Both the landlord and the tenant can apply for a rehearing.
You should apply at the District Court where the original hearing took place. You have 5 working days after the decision is issued to apply for a rehearing.
You can use this form to apply for a rehearing [PDF, 146 KB].
You can apply for a rehearing if you believe that a substantial wrong or miscarriage of justice has happened. For example:
Disagreeing with an order for suppression or if an application for suppression is declined does not count as grounds for rehearing.
You must give reasons and evidence to support your application.
A rehearing will not be granted just because you disagree with the decision.
The same adjudicator who heard the original case will consider the application and decide whether to grant a rehearing. You may have to attend a short hearing to argue why a rehearing should be granted.
If a rehearing is granted, it will usually be conducted by a different adjudicator.
Both the landlord and the tenant can file an appeal.
You should file your appeal at the District Court where the original hearing took place. You have 10 working days after the decision is issued to file an appeal. The cost for an appeal is $200.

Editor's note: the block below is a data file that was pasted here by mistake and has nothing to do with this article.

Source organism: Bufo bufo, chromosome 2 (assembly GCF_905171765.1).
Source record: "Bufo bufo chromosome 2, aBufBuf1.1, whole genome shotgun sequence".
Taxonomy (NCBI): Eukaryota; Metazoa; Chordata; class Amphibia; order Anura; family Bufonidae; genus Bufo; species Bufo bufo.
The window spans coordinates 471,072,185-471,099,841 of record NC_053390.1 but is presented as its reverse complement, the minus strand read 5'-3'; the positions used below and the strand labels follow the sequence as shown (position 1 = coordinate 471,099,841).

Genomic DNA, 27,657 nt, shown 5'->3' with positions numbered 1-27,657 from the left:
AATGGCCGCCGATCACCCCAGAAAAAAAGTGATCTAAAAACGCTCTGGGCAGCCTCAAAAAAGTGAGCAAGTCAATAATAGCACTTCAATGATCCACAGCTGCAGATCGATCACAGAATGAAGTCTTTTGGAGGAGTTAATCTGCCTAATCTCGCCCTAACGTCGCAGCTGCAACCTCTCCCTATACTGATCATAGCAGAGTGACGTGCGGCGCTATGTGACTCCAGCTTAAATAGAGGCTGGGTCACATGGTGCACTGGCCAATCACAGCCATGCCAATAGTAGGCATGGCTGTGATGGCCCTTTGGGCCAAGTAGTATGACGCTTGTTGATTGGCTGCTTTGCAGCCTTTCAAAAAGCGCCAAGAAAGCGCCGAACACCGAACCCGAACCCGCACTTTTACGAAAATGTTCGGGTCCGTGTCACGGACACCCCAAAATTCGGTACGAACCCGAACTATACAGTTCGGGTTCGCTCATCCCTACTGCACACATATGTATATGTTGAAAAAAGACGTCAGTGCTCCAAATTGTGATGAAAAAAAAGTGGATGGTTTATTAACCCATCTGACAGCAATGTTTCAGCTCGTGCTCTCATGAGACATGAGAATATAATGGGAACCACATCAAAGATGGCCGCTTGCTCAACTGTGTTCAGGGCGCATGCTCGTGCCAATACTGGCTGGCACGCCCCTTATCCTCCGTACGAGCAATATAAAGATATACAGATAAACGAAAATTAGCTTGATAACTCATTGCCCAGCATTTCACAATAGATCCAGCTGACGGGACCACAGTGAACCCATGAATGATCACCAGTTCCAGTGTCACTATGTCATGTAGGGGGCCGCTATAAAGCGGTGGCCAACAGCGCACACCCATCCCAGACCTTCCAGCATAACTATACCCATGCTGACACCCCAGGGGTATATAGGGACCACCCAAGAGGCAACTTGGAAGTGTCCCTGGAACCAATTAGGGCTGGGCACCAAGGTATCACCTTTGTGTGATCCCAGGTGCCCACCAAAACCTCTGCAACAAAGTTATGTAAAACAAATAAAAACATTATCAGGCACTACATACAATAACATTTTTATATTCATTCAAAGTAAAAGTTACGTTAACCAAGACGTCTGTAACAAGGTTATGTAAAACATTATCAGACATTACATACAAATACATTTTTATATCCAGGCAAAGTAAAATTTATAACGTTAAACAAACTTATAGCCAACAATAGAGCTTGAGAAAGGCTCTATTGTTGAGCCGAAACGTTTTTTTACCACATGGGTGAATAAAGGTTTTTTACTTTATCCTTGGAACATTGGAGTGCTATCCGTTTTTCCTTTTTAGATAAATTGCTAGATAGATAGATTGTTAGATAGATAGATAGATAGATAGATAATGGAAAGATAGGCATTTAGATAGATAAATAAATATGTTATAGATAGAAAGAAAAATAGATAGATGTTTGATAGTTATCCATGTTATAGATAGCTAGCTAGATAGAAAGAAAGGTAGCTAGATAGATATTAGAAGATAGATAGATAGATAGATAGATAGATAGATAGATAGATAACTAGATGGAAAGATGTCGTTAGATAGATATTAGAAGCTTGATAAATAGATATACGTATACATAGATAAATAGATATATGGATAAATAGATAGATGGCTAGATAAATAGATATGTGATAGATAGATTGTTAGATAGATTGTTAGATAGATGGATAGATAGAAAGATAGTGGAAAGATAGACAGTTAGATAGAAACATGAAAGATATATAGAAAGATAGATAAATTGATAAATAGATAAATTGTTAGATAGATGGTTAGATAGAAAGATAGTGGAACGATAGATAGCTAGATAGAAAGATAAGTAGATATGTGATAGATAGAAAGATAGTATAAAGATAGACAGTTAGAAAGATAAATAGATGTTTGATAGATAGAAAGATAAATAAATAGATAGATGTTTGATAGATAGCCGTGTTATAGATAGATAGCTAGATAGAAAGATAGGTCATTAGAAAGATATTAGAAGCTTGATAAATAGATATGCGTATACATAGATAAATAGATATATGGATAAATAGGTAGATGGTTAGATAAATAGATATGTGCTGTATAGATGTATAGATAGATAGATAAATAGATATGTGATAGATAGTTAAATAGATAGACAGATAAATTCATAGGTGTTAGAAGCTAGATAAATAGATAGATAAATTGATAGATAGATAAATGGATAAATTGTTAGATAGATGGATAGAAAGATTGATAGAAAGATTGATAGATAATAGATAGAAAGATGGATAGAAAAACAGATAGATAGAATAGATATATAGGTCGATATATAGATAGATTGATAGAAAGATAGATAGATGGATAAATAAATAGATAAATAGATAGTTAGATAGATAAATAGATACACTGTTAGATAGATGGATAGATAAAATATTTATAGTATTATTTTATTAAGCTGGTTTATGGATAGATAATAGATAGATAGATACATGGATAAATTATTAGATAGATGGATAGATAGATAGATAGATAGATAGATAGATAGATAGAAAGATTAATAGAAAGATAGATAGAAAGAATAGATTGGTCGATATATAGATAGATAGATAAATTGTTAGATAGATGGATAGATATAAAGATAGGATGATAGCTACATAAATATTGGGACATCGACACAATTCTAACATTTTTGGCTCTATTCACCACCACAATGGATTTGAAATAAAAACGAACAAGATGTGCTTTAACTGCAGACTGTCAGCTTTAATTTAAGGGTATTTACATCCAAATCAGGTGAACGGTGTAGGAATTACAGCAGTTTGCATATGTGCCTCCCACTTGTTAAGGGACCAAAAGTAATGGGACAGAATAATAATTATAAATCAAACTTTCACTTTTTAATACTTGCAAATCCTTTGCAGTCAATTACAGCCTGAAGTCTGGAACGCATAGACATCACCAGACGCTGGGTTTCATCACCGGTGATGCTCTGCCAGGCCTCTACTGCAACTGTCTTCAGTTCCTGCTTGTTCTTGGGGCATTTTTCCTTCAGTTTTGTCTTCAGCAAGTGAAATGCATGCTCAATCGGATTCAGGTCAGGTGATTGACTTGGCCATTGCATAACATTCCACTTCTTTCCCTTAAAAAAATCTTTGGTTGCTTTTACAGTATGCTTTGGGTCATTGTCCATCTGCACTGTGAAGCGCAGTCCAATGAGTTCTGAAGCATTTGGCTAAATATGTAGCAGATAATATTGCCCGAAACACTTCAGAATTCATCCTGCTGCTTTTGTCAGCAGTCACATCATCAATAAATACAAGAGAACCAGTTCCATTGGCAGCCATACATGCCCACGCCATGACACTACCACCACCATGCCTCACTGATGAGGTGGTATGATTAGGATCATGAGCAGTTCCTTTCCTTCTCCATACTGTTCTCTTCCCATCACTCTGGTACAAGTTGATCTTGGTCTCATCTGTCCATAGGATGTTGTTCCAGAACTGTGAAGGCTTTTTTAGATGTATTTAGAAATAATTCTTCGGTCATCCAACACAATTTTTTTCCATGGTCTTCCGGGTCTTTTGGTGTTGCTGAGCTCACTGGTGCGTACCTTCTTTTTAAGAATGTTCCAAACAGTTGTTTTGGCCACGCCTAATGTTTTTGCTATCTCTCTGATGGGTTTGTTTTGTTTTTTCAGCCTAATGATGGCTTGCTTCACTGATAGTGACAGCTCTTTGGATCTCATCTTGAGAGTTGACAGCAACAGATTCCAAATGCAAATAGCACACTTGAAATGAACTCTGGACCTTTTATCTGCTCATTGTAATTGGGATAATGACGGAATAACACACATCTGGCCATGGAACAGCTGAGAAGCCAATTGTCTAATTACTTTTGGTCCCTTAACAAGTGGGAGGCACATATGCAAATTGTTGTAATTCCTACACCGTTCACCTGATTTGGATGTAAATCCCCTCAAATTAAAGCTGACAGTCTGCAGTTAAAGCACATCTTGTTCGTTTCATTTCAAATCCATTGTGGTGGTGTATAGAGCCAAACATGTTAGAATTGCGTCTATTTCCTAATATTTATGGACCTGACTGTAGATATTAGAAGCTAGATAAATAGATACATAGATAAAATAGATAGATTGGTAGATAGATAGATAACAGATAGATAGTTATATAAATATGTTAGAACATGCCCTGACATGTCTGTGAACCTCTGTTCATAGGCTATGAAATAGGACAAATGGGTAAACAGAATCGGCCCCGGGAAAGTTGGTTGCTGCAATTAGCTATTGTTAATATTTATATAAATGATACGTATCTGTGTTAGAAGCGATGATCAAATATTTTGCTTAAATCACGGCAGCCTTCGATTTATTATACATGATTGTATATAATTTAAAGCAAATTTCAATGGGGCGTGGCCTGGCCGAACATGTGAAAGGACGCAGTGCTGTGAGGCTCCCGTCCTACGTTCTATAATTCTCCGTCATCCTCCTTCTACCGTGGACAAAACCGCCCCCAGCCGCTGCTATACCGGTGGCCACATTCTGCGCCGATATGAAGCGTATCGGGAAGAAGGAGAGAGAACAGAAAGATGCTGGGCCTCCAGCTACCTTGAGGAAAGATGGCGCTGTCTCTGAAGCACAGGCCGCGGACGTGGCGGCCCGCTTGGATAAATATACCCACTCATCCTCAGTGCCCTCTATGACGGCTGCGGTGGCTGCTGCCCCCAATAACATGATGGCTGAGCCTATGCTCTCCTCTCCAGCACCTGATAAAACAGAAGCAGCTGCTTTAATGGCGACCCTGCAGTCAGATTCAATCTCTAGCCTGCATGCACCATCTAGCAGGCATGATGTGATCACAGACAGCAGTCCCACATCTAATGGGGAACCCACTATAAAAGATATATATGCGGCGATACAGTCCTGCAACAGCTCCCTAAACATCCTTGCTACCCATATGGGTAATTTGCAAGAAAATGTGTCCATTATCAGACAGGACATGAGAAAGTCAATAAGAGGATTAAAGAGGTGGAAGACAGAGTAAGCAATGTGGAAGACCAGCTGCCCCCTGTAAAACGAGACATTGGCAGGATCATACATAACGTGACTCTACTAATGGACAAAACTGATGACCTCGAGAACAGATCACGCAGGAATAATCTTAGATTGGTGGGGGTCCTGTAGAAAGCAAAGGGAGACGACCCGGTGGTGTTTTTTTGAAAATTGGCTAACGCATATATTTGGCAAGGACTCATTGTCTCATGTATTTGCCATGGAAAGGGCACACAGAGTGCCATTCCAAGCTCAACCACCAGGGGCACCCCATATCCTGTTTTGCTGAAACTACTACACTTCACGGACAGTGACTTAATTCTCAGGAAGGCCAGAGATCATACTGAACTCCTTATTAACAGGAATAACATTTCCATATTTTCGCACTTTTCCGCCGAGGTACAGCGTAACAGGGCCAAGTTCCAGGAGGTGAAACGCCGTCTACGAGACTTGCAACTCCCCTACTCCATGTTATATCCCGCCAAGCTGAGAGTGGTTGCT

You can use this form to apply for an appeal [PDF, 132 KB].
At the appeal hearing, you can choose to be represented by a lawyer if you wish. If you use a lawyer for the appeal, you will have to pay your lawyer's fees. Legal aid is generally not available.
You can appeal if you think the decision was wrong, but not just because you don’t like the decision.
For some cases, there’ll be no right to appeal. For example, you can’t appeal:
You may be able to apply for a rehearing in those cases.
You and the other party will need to attend a hearing before a District Court judge. We will notify you of the date, time and venue of this hearing.
There is usually no fee for the hearing. However, if the hearing lasts for longer than half a day, you will need to pay a fee of $900 for each half day after the first half day.
The appeal will be conducted by the judge as a rehearing of the original claim.
The judge can:
There is no provision in the Residential Tenancies Act 1986 to file an appeal out of time.
Filing an application for a rehearing or appeal does not stop the order from being enforced – for example, it doesn’t stop an eviction from happening. A party can apply to the Tenancy Tribunal or District Court for an order to suspend the enforcement process. This is called a stay of enforcement proceedings.
You can get the form from the court or ask them to post it to you.
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